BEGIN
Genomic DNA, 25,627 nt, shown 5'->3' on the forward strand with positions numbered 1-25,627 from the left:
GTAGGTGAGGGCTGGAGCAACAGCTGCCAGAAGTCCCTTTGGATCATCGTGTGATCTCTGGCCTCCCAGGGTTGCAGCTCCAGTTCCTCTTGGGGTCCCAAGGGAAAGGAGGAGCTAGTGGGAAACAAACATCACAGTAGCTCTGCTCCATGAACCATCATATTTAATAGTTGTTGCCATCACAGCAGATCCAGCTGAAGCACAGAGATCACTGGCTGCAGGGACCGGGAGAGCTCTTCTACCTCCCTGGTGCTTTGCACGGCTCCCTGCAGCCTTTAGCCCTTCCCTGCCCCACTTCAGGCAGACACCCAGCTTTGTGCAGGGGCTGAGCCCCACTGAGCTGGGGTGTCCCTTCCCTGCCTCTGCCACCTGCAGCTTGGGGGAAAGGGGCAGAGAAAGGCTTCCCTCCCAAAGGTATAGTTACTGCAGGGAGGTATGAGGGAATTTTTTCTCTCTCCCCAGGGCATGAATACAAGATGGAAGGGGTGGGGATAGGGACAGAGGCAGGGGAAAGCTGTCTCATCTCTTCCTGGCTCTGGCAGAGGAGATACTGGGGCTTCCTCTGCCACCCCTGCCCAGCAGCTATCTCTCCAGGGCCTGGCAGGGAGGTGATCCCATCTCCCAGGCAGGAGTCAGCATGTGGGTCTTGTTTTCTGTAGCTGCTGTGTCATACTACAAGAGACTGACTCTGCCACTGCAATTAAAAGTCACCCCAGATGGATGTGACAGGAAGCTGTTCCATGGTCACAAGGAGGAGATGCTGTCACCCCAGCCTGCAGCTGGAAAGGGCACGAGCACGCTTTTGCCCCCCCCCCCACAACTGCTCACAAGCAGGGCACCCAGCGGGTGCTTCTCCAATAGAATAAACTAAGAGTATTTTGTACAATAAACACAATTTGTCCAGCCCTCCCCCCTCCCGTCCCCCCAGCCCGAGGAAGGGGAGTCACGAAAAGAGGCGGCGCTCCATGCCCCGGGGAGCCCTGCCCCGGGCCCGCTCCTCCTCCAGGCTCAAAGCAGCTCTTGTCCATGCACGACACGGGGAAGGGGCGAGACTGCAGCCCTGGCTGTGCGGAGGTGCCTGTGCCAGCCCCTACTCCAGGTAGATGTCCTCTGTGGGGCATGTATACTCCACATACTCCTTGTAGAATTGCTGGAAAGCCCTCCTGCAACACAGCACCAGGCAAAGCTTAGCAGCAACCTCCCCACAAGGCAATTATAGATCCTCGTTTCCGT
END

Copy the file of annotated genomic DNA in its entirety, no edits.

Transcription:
Genomic DNA, 25,627 nt, shown 5'->3' on the forward strand with positions numbered 1-25,627 from the left:
GTAGGTGAGGGCTGGAGCAACAGCTGCCAGAAGTCCCTTTGGATCATCGTGTGATCTCTGGCCTCCCAGGGTTGCAGCTCCAGTTCCTCTTGGGGTCCCAAGGGAAAGGAGGAGCTAGTGGGAAACAAACATCACAGTAGCTCTGCTCCATGAACCATCATATTTAATAGTTGTTGCCATCACAGCAGATCCAGCTGAAGCACAGAGATCACTGGCTGCAGGGACCGGGAGAGCTCTTCTACCTCCCTGGTGCTTTGCACGGCTCCCTGCAGCCTTTAGCCCTTCCCTGCCCCACTTCAGGCAGACACCCAGCTTTGTGCAGGGGCTGAGCCCCACTGAGCTGGGGTGTCCCTTCCCTGCCTCTGCCACCTGCAGCTTGGGGGAAAGGGGCAGAGAAAGGCTTCCCTCCCAAAGGTATAGTTACTGCAGGGAGGTATGAGGGAATTTTTTCTCTCTCCCCAGGGCATGAATACAAGATGGAAGGGGTGGGGATAGGGACAGAGGCAGGGGAAAGCTGTCTCATCTCTTCCTGGCTCTGGCAGAGGAGATACTGGGGCTTCCTCTGCCACCCCTGCCCAGCAGCTATCTCTCCAGGGCCTGGCAGGGAGGTGATCCCATCTCCCAGGCAGGAGTCAGCATGTGGGTCTTGTTTTCTGTAGCTGCTGTGTCATACTACAAGAGACTGACTCTGCCACTGCAATTAAAAGTCACCCCAGATGGATGTGACAGGAAGCTGTTCCATGGTCACAAGGAGGAGATGCTGTCACCCCAGCCTGCAGCTGGAAAGGGCACGAGCACGCTTTTGCCCCCCCCCCCACAACTGCTCACAAGCAGGGCACCCAGCGGGTGCTTCTCCAATAGAATAAACTAAGAGTATTTTGTACAATAAACACAATTTGTCCAGCCCTCCCCCCTCCCGTCCCCCCAGCCCGAGGAAGGGGAGTCACGAAAAGAGGCGGCGCTCCATGCCCCGGGGAGCCCTGCCCCGGGCCCGCTCCTCCTCCAGGCTCAAAGCAGCTCTTGTCCATGCACGACACGGGGAAGGGGCGAGACTGCAGCCCTGGCTGTGCGGAGGTGCCTGTGCCAGCCCCTACTCCAGGTAGATGTCCTCTGTGGGGCATGTATACTCCACATACTCCTTGTAGAATTGCTGGAAAGCCCTCCTGCAACACAGCACCAGGCAAAGCTTAGCAGCAACCTCCCCACAAGGCAATTATAGATCCTCGTTTCCGT